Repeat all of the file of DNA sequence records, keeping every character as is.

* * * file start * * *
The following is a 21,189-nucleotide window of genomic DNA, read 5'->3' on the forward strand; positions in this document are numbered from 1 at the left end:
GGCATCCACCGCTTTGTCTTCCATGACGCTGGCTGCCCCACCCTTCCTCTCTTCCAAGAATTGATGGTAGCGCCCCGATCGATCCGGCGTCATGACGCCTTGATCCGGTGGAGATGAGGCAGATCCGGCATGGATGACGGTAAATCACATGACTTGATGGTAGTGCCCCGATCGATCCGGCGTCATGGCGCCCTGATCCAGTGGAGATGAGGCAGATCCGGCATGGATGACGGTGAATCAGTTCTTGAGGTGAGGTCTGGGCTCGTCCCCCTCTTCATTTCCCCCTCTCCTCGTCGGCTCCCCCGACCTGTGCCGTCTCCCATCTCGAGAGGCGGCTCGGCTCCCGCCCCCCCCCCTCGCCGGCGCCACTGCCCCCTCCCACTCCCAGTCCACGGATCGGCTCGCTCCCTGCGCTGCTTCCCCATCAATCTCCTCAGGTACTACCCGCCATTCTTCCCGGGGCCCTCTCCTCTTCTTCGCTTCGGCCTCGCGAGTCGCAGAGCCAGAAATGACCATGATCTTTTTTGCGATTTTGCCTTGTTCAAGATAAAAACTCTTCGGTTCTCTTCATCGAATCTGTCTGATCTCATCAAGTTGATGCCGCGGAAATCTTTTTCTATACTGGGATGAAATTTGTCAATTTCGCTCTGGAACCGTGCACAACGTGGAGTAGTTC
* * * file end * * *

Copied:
The following is a 21,189-nucleotide window of genomic DNA, read 5'->3' on the forward strand; positions in this document are numbered from 1 at the left end:
GGCATCCACCGCTTTGTCTTCCATGACGCTGGCTGCCCCACCCTTCCTCTCTTCCAAGAATTGATGGTAGCGCCCCGATCGATCCGGCGTCATGACGCCTTGATCCGGTGGAGATGAGGCAGATCCGGCATGGATGACGGTAAATCACATGACTTGATGGTAGTGCCCCGATCGATCCGGCGTCATGGCGCCCTGATCCAGTGGAGATGAGGCAGATCCGGCATGGATGACGGTGAATCAGTTCTTGAGGTGAGGTCTGGGCTCGTCCCCCTCTTCATTTCCCCCTCTCCTCGTCGGCTCCCCCGACCTGTGCCGTCTCCCATCTCGAGAGGCGGCTCGGCTCCCGCCCCCCCCCCTCGCCGGCGCCACTGCCCCCTCCCACTCCCAGTCCACGGATCGGCTCGCTCCCTGCGCTGCTTCCCCATCAATCTCCTCAGGTACTACCCGCCATTCTTCCCGGGGCCCTCTCCTCTTCTTCGCTTCGGCCTCGCGAGTCGCAGAGCCAGAAATGACCATGATCTTTTTTGCGATTTTGCCTTGTTCAAGATAAAAACTCTTCGGTTCTCTTCATCGAATCTGTCTGATCTCATCAAGTTGATGCCGCGGAAATCTTTTTCTATACTGGGATGAAATTTGTCAATTTCGCTCTGGAACCGTGCACAACGTGGAGTAGTTC